If one of your close relatives has had a blood clot (thrombosis) in the leg, lung,
or other organ at a young age,
If you must have an operation (surgery), any prolonged period of immobilization,
or if you have had a serious accident. It is important to tell your doctor in advance
that you are using Rosemar as the treatment may have to be stopped. Your doctor
will tell you when to start again. This is usually about two weeks after you are
back on your feet.

Arterial thrombosis
The use of combination pills has been connected with an increase of the risk of arterial

thrombosis (obstruction of an artery), for example, in the blood vessels of the heart
(heart attack) or the brain (stroke).
The risk of arterial thrombosis in users of combined pills increases:







With increasing age
If you smoke you are strongly advised to stop smoking when you use
Rosemar, especially if you are older than 35 years.
If you have an increased fat content in your blood (cholesterol or triglycerides)
If you have high blood pressure
If you have migraine
If you have a problem with your heart (valve disorder, a disturbance of the heart
rhythm)

Stop taking Rosemar and tell your doctor immediately if after taking Rosemar
you notice possible signs of thrombosis, such as













any unusual, severe or long-lasting headache or worsening of migraine
partial or complete blindness or double vision
sudden pain and/or swelling in one of your legs
sudden breathlessness
sudden cough without an obvious cause
sudden severe pain in the chest which may reach the left arm
difficulty in speaking or inability to speak
weakness, strange feeling, or numbness in any part of the body
a feeling of dizziness or spinning
collapse with or without focal seizure
motor disturbances
sudden severe abdominal pain

Rosemar and cancer
Breast cancer has been observed slightly more often in women using combined pills,
but it is not known whether this is caused by the treatment. For example it may be that
more tumours are detected in women on combined pills because they are examined
by their doctor more often. The occurrence of breast tumours becomes gradually less
after stopping the combination hormonal contraceptives. It is important to regularly
check your breasts and you should contact your doctor if you feel any lump.
In rare cases, benign liver tumours, and in even fewer cases malignant liver tumours
have been reported in pill users. Contact your doctor if you have unusual severe
abdominal pain.
Bleeding between periods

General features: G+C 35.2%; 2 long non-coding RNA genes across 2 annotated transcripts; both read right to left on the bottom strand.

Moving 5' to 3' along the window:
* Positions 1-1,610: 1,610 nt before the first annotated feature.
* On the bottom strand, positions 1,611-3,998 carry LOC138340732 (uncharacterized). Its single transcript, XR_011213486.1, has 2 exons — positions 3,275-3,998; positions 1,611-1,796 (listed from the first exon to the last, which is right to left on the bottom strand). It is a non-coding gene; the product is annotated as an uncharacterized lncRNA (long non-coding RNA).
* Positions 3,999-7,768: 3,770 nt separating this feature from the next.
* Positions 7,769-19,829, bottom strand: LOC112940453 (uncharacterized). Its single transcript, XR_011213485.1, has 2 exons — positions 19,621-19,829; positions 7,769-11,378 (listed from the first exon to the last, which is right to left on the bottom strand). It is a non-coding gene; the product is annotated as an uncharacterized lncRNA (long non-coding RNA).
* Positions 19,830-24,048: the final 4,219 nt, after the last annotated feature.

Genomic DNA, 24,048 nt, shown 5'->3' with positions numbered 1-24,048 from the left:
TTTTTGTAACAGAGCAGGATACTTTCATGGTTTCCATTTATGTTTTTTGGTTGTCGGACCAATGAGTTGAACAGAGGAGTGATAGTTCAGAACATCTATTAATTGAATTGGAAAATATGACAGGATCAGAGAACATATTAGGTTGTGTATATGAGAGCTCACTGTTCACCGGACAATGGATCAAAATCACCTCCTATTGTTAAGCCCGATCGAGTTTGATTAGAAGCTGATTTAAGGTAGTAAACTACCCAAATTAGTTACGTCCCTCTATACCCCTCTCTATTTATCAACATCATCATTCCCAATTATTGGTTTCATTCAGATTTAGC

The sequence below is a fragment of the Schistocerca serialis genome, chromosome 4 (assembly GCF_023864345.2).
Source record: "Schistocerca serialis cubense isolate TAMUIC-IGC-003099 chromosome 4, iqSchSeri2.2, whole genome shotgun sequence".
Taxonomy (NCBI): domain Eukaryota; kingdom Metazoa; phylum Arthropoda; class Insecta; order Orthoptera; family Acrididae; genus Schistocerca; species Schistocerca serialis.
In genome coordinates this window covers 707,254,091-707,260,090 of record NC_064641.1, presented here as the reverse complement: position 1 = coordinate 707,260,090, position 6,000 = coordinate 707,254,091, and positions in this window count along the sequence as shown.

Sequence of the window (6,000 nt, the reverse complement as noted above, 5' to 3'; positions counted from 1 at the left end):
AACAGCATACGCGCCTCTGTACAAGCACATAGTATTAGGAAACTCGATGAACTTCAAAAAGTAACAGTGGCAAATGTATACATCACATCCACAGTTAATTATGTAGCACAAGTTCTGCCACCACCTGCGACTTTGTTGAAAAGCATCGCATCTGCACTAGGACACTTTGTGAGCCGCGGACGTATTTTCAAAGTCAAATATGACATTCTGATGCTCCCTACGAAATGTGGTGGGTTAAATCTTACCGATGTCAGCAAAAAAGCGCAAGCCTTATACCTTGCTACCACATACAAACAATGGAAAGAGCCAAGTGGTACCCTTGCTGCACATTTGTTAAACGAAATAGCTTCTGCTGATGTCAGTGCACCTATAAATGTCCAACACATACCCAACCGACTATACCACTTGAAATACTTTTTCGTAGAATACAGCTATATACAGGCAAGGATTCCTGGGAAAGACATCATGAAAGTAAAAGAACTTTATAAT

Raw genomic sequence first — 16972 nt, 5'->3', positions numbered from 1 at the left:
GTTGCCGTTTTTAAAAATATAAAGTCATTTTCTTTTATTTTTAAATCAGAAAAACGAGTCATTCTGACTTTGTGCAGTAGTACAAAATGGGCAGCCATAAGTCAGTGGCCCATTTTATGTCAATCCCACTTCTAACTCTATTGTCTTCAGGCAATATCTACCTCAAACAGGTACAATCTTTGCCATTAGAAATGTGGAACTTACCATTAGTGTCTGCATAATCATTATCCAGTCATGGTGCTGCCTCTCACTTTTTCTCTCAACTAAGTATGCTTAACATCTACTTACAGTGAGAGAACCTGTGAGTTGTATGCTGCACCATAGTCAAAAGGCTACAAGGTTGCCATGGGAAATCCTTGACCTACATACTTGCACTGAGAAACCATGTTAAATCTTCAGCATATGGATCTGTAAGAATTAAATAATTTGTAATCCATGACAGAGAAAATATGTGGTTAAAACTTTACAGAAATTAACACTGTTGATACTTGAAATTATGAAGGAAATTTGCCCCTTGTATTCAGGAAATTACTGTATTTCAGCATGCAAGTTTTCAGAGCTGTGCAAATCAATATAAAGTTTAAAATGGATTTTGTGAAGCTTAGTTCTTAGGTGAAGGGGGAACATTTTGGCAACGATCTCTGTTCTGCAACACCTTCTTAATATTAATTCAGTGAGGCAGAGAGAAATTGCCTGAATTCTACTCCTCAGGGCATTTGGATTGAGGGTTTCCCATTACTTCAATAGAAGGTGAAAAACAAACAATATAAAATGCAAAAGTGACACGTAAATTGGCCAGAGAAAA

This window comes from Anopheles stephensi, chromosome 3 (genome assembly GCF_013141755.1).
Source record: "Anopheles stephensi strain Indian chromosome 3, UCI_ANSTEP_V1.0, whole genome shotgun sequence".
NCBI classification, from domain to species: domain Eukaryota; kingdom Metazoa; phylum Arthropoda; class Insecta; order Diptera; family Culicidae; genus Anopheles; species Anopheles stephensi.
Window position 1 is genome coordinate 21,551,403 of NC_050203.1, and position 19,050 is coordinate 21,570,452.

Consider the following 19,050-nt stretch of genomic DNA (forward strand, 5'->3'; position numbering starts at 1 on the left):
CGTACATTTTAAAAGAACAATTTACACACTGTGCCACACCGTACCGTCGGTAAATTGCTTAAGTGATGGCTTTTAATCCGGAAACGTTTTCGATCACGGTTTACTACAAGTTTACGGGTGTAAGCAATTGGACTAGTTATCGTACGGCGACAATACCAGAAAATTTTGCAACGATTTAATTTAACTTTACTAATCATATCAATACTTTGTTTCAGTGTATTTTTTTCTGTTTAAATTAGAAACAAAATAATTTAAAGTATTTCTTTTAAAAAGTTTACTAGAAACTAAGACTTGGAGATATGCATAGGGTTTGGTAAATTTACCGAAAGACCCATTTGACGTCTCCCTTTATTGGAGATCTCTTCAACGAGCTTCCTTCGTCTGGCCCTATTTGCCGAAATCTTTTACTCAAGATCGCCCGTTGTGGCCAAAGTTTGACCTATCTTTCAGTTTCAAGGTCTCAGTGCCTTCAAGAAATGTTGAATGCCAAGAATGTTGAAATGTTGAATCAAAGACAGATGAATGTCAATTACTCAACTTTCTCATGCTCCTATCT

During the first few months that you are taking Rosemar, you may have unexpected
bleeding (bleeding outside the gap week). If this bleeding lasts longer than a few
months, or if it begins after some months, your doctor must investigate the cause.
What you must do if no bleeding occurs in the gap week
If you have taken all the tablets correctly, have not had vomiting or severe diarrhoea
and you have not taken any other medicines, it is highly unlikely that you are pregnant.
If the expected bleeding does not happen twice in succession, you may be pregnant.
Contact your doctor immediately. Do not start the next strip until you are sure that
you are not pregnant.
Children and adolescents
There is no data available for use in adolescents below 18 years.
Other medicines and Rosemar
Tell your doctor or pharmacist if you are taking, have recently taken or might take
any other medicines, including medicines obtained without a prescription and herbal
medicines.

Also tell any other doctor or dentist who prescribes another medicine (or the
dispensing pharmacist) that you use Rosemar. They can tell you if you need to take
additional contraceptive precautions (barrier method) and, if so, for how long.







Some medicines that can have an influence on the blood level of Rosemar
150/30 Coated tablets and can make it less effective in preventing pregnancy,
or can cause unexpected bleeding. These include medicines used for the
treatment of:
– epilepsy (e.g. primidone, phenytoin, phenobarbital, carbamazepine,
oxcarbazepine, topiramate, felbamate);
– tuberculosis (e.g. rifampicin);
– HIVand Hepatitis C Virus infections (so-called protease inhibitors and
non-nucleoside reverse transcriptase inhibitors such as ritonavir, nevirapine,
efavirenz)
– other infections (griseofulvin)– high blood pressure in the blood vessels
in the lungs (bosentan).
The herbal product St. John’s wort may also stop Rosemar 150/30 Coated
Tablets from working properly. If you want to use herbal products containing
St. John’s wort while you are already using Rosemar you should consult
your doctor first.
Some medicines can increase the levels of the active substances of Rosemar
in the blood. The effectiveness of the pill is maintained, but tell your doctor
if you are using anti-fungal medicines containing ketoconazole.
Rosemar may also interfere with the working of other medicines – such as
the anti-epileptic lamotrigine.

Effect on laboratory tests
If you need a blood test, tell your doctor or the laboratory staff that you are taking the
pill, because oral contraceptives can affect the results of some tests.
Pregnancy, breast feeding and fertility
Pregnancy
If you become pregnant while taking Rosemar you must stop immediately and contact
your doctor.
Breast feeding
Use of Rosemar is generally not advisable when a woman is breast feeding. If you
want to take the pill while you are breast-feeding you should contact your doctor.
If you are pregnant or breast-feeding, think you may be pregnant or are planning to
have a baby, ask your doctor or pharmacist for advice before taking this medicine.
Driving and using machines
Rosemar does not have any known effect on your ability to drive or use machines.
Rosemar contains lactose and sucrose.
If you have been told by your doctor that you have an intolerance to some sugars,
contact your doctor before taking this medicine.
3. How to take Rosemar
Always take this medicine exactly as your doctor or pharmacist has told you. Check
with your doctor or pharmacist if you are not sure.
Take one tablet of Rosemar every day, if necessary with a small amount of water. You
may take the tablets with or without food, but you should take the tablets every day
around the same time.
The strip contains 21 tablets. Next to each tablet is printed the day of the week that it